Monday, December 12, 2016
For Whom the Bell Tolls
“Class is not over yet.” Scarlett loomed in front of the chalkboard, coldly staring at the dozen entitled Catholic girls she taught in her fourth period AP Language class. The girls froze in their act of packing up their bright pink pens and purple binders, drooping.
“But the St. Cecilia bell’s been ringing for the past twenty minutes!” Came a whine.
“And it can ring for the ten minutes more that we have class. One more word of protest, Miss Miller, and you won’t be leaving with your friends to enjoy your half day. Instead, you’ll be spending the next hour with me in detention.” Scarlett leveled the threat, arms crossed and eyebrows raised.
There was silence in response.
“Good choice.” She whipped around, writing furiously on the blackboard in sloppy, sharp letters. “Now, what makes Oedipus a tragic hero…”
Scarlett shut the classroom door and sighed. Finally. That Professor Snape act is getting old. At least this strange Catholic holiday means I get the rest of the week off. She threw all of her grading into her backpack and scurried into the badly-peeling, beige-painted bathroom to change.
Thank God. She burst out of the school’s double doors at a sprint, darted across Penny Lane, and trespassed between City Hardware and Pat’s to reach The Victorian in under 6 minutes flat. Her boss called her on-the-run commute “unprofessional.” Scarlett called it “necessary stress relief.”
She dropped her bag off underneath the grumpy concierge’s desk, itching to move. Better to beg forgiveness than ask permission. Although I don’t think I’d get either from Ellen.
Outside, her feet pounded the pavement rhythmically, in tune with her thoughts and the bell. Wait, the bell? Her head lifted, as if to check that the spire of St. Cecilia’s was, indeed, still clanging, when a sudden cacophony of sound drowned out the hypnotizing tune.
“What the hell?” Scarlett exclaimed, abruptly stopping. Just in time, too, for a garishly-clad woman she’d never seen before was less than two feet away from a full-on collision with Scarlett.
Red on maroon on salmon on…is that burnt sienna? Jesus, I hate red.
The woman drifted closer, smiling eerily through the thickening fog.
“Where do you find your peace?” She murmured, ethereal.
The red woman just tilted her head and smiled again. “Where do you find it?”
Scarlett decided to take her literally. “On runs. Or under the big oak tree – the mossiest one – in Howell Park.”
“Will you take me there?”
Scarlett assessed her, critical. “Can you run in those shoes?”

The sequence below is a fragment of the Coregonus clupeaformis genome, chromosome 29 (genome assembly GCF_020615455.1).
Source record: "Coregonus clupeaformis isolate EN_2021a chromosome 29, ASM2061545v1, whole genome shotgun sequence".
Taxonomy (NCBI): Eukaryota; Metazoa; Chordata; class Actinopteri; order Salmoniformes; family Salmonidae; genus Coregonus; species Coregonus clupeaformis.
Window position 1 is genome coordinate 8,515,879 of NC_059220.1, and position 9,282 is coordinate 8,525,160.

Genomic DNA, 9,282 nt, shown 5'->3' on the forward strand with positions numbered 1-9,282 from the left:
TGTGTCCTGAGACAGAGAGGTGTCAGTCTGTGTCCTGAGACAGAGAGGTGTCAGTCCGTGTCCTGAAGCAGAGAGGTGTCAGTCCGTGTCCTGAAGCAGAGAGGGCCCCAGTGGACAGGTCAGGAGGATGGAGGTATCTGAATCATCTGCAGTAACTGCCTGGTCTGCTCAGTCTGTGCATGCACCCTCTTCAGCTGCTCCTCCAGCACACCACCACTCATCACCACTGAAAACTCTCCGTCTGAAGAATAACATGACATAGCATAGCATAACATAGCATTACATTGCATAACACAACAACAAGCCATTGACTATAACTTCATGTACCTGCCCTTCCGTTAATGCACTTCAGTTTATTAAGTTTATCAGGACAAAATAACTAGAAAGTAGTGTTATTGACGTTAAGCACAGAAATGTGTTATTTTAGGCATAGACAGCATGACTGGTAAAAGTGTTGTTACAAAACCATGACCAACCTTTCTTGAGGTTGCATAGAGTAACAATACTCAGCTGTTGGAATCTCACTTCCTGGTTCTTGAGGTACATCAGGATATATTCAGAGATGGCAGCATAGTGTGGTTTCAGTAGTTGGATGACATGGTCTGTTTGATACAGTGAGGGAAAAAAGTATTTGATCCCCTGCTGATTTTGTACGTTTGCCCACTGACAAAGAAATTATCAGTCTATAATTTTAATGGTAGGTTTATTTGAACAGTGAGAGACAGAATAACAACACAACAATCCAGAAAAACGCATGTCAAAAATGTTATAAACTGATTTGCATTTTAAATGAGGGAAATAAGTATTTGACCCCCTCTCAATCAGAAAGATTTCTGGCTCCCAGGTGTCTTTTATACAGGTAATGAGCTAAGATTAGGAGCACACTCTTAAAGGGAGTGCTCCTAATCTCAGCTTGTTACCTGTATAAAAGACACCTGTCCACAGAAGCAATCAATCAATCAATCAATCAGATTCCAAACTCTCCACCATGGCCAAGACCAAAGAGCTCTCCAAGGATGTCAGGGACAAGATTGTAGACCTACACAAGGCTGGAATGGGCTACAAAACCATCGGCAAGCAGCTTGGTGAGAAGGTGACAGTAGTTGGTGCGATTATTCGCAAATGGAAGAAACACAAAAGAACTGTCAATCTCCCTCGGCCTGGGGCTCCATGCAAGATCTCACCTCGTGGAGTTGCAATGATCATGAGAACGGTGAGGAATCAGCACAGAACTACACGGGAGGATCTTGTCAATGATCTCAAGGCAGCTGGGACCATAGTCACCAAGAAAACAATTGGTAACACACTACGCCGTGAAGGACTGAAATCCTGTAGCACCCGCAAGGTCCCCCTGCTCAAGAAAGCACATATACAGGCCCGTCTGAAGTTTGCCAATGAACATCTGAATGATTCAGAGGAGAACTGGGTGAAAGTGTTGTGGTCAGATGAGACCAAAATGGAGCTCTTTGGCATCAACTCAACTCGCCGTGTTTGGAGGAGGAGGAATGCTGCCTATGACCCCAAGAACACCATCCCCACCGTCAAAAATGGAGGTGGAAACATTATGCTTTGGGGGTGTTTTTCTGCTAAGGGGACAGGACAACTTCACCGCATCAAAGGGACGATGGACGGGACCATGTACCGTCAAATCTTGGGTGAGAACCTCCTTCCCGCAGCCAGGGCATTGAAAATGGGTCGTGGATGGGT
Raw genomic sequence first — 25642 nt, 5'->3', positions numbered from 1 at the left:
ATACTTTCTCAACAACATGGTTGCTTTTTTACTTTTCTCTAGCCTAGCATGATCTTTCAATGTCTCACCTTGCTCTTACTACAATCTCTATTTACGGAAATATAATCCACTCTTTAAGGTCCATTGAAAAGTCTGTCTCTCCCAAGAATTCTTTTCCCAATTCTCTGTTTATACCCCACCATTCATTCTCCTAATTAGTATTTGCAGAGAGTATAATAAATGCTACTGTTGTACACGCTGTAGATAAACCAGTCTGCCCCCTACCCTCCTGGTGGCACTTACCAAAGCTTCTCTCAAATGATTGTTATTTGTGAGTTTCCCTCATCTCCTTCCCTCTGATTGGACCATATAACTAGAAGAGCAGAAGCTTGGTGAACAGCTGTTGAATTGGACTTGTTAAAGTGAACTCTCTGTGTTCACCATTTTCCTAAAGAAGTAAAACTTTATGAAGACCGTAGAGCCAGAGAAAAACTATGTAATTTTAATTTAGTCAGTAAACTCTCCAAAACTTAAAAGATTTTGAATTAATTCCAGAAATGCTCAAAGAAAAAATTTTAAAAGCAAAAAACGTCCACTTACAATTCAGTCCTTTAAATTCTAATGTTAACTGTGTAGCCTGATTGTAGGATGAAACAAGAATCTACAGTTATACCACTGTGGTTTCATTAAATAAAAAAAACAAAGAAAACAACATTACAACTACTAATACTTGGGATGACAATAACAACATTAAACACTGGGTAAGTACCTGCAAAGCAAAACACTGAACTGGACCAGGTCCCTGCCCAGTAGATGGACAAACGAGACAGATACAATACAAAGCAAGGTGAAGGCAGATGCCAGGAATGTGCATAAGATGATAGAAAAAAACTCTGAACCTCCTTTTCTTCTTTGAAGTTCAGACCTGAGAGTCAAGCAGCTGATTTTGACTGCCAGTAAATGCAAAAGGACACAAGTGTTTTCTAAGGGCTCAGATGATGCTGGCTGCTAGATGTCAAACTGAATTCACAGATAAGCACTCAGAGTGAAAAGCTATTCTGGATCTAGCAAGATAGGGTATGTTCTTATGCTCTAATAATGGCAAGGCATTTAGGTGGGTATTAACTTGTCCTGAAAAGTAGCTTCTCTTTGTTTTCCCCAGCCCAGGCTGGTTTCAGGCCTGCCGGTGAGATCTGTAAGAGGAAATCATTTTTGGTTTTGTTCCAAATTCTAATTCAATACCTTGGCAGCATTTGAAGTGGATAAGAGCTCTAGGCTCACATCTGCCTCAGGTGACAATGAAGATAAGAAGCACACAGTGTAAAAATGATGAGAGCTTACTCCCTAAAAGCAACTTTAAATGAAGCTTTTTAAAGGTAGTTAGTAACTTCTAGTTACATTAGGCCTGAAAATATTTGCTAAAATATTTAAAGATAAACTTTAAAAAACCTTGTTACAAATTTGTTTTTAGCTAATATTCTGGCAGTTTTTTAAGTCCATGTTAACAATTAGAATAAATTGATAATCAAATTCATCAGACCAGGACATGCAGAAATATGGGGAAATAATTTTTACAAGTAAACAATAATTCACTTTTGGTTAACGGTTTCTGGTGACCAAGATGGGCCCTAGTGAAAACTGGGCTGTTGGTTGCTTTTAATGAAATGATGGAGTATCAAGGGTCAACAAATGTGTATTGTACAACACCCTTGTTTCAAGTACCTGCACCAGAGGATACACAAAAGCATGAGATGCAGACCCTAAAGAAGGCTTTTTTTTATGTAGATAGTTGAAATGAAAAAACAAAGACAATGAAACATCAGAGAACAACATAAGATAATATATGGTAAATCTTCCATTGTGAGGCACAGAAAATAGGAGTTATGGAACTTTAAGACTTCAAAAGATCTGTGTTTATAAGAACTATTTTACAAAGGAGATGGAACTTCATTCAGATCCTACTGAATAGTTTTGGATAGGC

“I do not need to run. I float.”
“…Alrighty then. Let’s go.” And they were off, scarlet hair and salmon scarf streaming side-by-side. It was only as they slowed in front of the wrought-iron park gates that Scarlett realized she’d completely forgotten to investigate those gut-wrenching noises. An accident, maybe? She shook it off. I’ll find out later.
The ancient, rusting gates creaked as Scarlett pushed them open, but she ignored it. With the woman by her side, she walked the gravel path inside by memory more than sight, the fog now the consistency of split pea soup.
As her thinking tree rose in front of her like a pillar to Heaven, Scarlett slowly spun to the red woman, beginning in a hushed undertone, “This is—”
She was gone.
Scarlett completed her slow turn, looking for the woman in what she knew to be a vain effort. Goosebumps rose on her skin. She absently rubbed her arms, shook her head – that damn bell is still ringing – and jogged her way towards the edge of the park. It is definitely time for me to go home.
A flash of bright red and green in her peripheral vision, visible even through the fog, caught her attention. She turned her head and met the strangely blank eyes of a grizzled old man, sitting on a patchwork blanket underneath a gingko tree. He’s blind, she realized, and squirmed uncomfortably when he continued to unflinchingly hold her gaze.
“The truth, with all its power, lives inside you.” It was his only comment, but Scarlett stood stock still for eons until he broke their eye contact.
Only when she was halfway home, on Blackbird Boulevard, did she dare ponder what he meant.
What truth? Many truths? In me? In others?
“God, it’s been a weird day.”